Columbia County Community Connections leaders and partners gathered Thursday to celebrate at the organization’s annual luncheon.
“It’s been an amazing journey we’ve been on and I’m really looking forward to what comes next,” Community Connections Executive Director Julie Miller told the room full of people at Harlem Baptist Church. “You’re investing in the future of Columbia County, and we just really appreciate that.”
The organization, which opened with one $50,000 grant in 2003, has grown into an organization with a $1.3 million budget that operates many children and family programs in area schools and the community.
More than 400 pupils attend Community Connections after-school programs at five schools in Harlem and Grovetown. The organization runs Saturday Sacks, a program providing food for needy children on the weekends, Summer Work Experience for Teens, and awareness programs on substance abuse and abstinence. It also sponsors the Ryan Clark Scholarship.
Recently, Community Connections started the Dream Academy, an off-site after-school program, and the Family Resource and Evening Reporting Center in Harlem.
At the luncheon, organization leaders surprised two young people who started with Community Connections programs in the seventh grade.
Harlem High School senior Brandon Jenkins, 18, often volunteers with Community Connections, which recently received a large anonymous monetary donation to “change someone’s life.” Jenkins received an iPad2 and a $500 check to get him ready for the military, where he hopes to become an officer.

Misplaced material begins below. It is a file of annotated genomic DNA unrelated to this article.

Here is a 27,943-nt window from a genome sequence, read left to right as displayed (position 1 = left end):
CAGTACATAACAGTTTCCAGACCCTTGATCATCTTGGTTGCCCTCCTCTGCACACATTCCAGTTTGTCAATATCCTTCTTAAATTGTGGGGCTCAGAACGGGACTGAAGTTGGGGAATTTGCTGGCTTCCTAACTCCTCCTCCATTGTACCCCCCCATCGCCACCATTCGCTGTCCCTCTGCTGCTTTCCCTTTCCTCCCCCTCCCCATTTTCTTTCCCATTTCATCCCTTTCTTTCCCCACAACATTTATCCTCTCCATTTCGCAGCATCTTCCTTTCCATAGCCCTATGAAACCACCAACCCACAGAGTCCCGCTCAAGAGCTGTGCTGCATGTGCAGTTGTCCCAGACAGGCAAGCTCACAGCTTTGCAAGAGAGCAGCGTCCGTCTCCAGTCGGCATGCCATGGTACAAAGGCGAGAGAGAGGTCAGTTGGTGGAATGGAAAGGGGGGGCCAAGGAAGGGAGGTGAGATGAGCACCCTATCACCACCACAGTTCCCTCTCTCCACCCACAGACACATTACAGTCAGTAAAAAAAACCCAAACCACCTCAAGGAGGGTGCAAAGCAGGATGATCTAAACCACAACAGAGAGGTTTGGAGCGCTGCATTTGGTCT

“I’ve always loved serving my community. I didn’t expect anything in return at all,” Jenkins said. “I always enjoy showing up, helping wherever I could, whoever I could. ... I had fun. I learned all the time. It helped form who I am today.”
Sarah Garrard, 20, attended the luncheon as the organization’s photographer. She experienced a difficult childhood in foster homes and spent several years in Community Connections programs, getting close to Assistant Director Teka Allen.
“She helped me transform my thinking, because ... all the stuff she had gone through,” Allen said. “She’d experienced so much in the seventh grade. It completely changed my life, understanding that every day when I had a chance to work with a young person was a chance to change a life and form and shape the world into a better place.”
Allen and other leaders surprised Garrard with a step up on her professional photographer ambitions – a new Nikon camera.
“I never thought I’d have somebody to call on,” Garrard said. “ ... I just can’t say thank you enough to Columbia County Community Connections for providing me with all the support they have. ... It’s amazing what they do and how they help the community.”
With the support of Community Connections, the music program returned to Harlem High, after being lost to budget cuts a few years ago.
The school’s after-school chorus En Voce performed at the luncheon.
“On behalf of (Harlem High music teacher) Mr. (Phillip) Streetman, and Harlem High School, and myself, I’d like to extend a warm and heartfelt thank you to Columbia County Community Connections,” said Harlem High drama teacher Roy Lewis. “Because of your support and your encouragement, Harlem High School now has chorus back in its school.”